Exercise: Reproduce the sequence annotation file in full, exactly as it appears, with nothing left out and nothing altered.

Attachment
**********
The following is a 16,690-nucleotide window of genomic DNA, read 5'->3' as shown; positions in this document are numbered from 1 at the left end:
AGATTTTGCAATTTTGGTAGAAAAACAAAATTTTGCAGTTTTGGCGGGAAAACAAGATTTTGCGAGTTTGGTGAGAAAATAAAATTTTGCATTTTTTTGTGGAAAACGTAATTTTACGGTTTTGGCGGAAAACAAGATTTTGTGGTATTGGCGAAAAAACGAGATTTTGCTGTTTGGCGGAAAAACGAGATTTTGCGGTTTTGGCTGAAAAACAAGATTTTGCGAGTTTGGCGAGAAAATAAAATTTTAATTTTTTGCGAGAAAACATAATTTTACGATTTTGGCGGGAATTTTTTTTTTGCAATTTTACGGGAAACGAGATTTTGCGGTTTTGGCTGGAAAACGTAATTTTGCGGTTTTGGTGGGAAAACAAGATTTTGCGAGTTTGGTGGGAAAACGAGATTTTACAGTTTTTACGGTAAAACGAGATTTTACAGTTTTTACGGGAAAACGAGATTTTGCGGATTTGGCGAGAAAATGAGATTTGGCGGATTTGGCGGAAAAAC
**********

The following is a 16,690-nucleotide window of genomic DNA, read 5'->3' as shown; positions in this document are numbered from 1 at the left end:
AGATTTTGCAATTTTGGTAGAAAAACAAAATTTTGCAGTTTTGGCGGGAAAACAAGATTTTGCGAGTTTGGTGAGAAAATAAAATTTTGCATTTTTTTGTGGAAAACGTAATTTTACGGTTTTGGCGGAAAACAAGATTTTGTGGTATTGGCGAAAAAACGAGATTTTGCTGTTTGGCGGAAAAACGAGATTTTGCGGTTTTGGCTGAAAAACAAGATTTTGCGAGTTTGGCGAGAAAATAAAATTTTAATTTTTTGCGAGAAAACATAATTTTACGATTTTGGCGGGAATTTTTTTTTTGCAATTTTACGGGAAACGAGATTTTGCGGTTTTGGCTGGAAAACGTAATTTTGCGGTTTTGGTGGGAAAACAAGATTTTGCGAGTTTGGTGGGAAAACGAGATTTTACAGTTTTTACGGTAAAACGAGATTTTACAGTTTTTACGGGAAAACGAGATTTTGCGGATTTGGCGAGAAAATGAGATTTGGCGGATTTGGCGGAAAAAC